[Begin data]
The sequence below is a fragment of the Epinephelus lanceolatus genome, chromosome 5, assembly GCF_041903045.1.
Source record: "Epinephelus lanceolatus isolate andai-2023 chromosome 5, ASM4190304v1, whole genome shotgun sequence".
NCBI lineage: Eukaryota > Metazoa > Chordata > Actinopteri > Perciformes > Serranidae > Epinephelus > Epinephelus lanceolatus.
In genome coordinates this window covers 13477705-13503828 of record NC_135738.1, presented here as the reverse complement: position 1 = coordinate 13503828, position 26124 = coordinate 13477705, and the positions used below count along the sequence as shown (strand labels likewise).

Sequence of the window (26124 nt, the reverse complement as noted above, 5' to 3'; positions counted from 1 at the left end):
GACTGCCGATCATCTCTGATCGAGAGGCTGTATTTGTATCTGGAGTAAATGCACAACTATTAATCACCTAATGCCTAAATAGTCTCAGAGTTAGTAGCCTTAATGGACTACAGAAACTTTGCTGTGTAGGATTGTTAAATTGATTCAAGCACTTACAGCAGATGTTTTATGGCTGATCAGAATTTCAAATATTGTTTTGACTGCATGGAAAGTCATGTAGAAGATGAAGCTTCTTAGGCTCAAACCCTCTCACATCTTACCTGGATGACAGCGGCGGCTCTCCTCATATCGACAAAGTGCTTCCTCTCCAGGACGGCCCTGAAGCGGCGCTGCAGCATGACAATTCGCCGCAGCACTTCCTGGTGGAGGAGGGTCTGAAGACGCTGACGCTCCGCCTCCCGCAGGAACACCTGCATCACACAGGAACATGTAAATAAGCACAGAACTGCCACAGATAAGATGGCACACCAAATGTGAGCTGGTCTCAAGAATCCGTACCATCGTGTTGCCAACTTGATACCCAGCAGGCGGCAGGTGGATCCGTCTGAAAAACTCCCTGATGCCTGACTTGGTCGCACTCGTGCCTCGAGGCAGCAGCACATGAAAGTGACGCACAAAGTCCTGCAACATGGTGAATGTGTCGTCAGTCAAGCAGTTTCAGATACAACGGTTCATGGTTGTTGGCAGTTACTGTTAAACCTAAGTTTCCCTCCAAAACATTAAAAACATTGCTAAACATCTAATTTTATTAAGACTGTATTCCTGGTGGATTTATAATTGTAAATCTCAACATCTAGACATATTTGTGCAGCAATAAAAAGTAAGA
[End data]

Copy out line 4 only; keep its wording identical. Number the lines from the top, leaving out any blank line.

In genome coordinates this window covers 13477705-13503828 of record NC_135738.1, presented here as the reverse complement: position 1 = coordinate 13503828, position 26124 = coordinate 13477705, and the positions used below count along the sequence as shown (strand labels likewise).